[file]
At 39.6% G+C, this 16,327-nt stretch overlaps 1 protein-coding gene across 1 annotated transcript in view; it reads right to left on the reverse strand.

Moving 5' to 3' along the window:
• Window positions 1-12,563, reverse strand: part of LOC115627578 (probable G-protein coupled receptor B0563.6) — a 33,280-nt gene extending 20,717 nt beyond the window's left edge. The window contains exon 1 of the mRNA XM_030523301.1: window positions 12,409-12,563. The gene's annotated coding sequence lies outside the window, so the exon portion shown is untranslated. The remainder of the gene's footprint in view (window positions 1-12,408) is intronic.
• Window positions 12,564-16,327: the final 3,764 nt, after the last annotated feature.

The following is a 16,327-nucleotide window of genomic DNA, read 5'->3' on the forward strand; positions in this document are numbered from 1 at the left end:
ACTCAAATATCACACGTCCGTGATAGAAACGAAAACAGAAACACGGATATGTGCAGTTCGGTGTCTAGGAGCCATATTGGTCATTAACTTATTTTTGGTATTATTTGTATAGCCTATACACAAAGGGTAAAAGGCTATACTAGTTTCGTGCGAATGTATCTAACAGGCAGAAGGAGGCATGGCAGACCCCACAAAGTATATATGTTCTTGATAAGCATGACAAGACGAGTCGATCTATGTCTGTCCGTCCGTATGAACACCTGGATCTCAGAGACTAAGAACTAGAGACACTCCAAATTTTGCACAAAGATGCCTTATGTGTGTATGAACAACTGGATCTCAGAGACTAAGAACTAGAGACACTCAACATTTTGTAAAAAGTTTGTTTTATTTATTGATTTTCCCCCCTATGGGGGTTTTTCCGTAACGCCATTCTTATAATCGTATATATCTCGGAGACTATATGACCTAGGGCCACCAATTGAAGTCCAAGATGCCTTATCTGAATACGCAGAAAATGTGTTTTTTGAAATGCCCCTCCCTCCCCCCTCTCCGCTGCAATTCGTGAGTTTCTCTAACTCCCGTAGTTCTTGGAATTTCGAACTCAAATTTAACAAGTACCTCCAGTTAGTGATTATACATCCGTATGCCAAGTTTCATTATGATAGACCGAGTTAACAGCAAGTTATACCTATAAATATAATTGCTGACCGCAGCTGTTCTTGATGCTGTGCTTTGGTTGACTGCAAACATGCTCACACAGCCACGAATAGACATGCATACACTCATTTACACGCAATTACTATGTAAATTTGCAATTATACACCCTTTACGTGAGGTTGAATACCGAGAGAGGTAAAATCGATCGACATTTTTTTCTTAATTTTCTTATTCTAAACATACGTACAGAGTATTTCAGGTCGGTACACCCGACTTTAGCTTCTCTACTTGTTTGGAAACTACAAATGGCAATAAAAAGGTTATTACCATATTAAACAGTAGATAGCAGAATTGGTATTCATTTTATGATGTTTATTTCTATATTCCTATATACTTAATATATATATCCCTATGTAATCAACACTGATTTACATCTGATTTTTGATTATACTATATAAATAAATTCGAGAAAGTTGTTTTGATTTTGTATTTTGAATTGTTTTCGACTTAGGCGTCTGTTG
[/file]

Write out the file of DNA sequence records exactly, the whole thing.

At 39.6% G+C, this 16,327-nt stretch overlaps 1 protein-coding gene across 1 annotated transcript in view; it reads right to left on the reverse strand.

Moving 5' to 3' along the window:
• Window positions 1-12,563, reverse strand: part of LOC115627578 (probable G-protein coupled receptor B0563.6) — a 33,280-nt gene extending 20,717 nt beyond the window's left edge. The window contains exon 1 of the mRNA XM_030523301.1: window positions 12,409-12,563. The gene's annotated coding sequence lies outside the window, so the exon portion shown is untranslated. The remainder of the gene's footprint in view (window positions 1-12,408) is intronic.
• Window positions 12,564-16,327: the final 3,764 nt, after the last annotated feature.

The following is a 16,327-nucleotide window of genomic DNA, read 5'->3' on the forward strand; positions in this document are numbered from 1 at the left end:
ACTCAAATATCACACGTCCGTGATAGAAACGAAAACAGAAACACGGATATGTGCAGTTCGGTGTCTAGGAGCCATATTGGTCATTAACTTATTTTTGGTATTATTTGTATAGCCTATACACAAAGGGTAAAAGGCTATACTAGTTTCGTGCGAATGTATCTAACAGGCAGAAGGAGGCATGGCAGACCCCACAAAGTATATATGTTCTTGATAAGCATGACAAGACGAGTCGATCTATGTCTGTCCGTCCGTATGAACACCTGGATCTCAGAGACTAAGAACTAGAGACACTCCAAATTTTGCACAAAGATGCCTTATGTGTGTATGAACAACTGGATCTCAGAGACTAAGAACTAGAGACACTCAACATTTTGTAAAAAGTTTGTTTTATTTATTGATTTTCCCCCCTATGGGGGTTTTTCCGTAACGCCATTCTTATAATCGTATATATCTCGGAGACTATATGACCTAGGGCCACCAATTGAAGTCCAAGATGCCTTATCTGAATACGCAGAAAATGTGTTTTTTGAAATGCCCCTCCCTCCCCCCTCTCCGCTGCAATTCGTGAGTTTCTCTAACTCCCGTAGTTCTTGGAATTTCGAACTCAAATTTAACAAGTACCTCCAGTTAGTGATTATACATCCGTATGCCAAGTTTCATTATGATAGACCGAGTTAACAGCAAGTTATACCTATAAATATAATTGCTGACCGCAGCTGTTCTTGATGCTGTGCTTTGGTTGACTGCAAACATGCTCACACAGCCACGAATAGACATGCATACACTCATTTACACGCAATTACTATGTAAATTTGCAATTATACACCCTTTACGTGAGGTTGAATACCGAGAGAGGTAAAATCGATCGACATTTTTTTCTTAATTTTCTTATTCTAAACATACGTACAGAGTATTTCAGGTCGGTACACCCGACTTTAGCTTCTCTACTTGTTTGGAAACTACAAATGGCAATAAAAAGGTTATTACCATATTAAACAGTAGATAGCAGAATTGGTATTCATTTTATGATGTTTATTTCTATATTCCTATATACTTAATATATATATCCCTATGTAATCAACACTGATTTACATCTGATTTTTGATTATACTATATAAATAAATTCGAGAAAGTTGTTTTGATTTTGTATTTTGAATTGTTTTCGACTTAGGCGTCTGTTG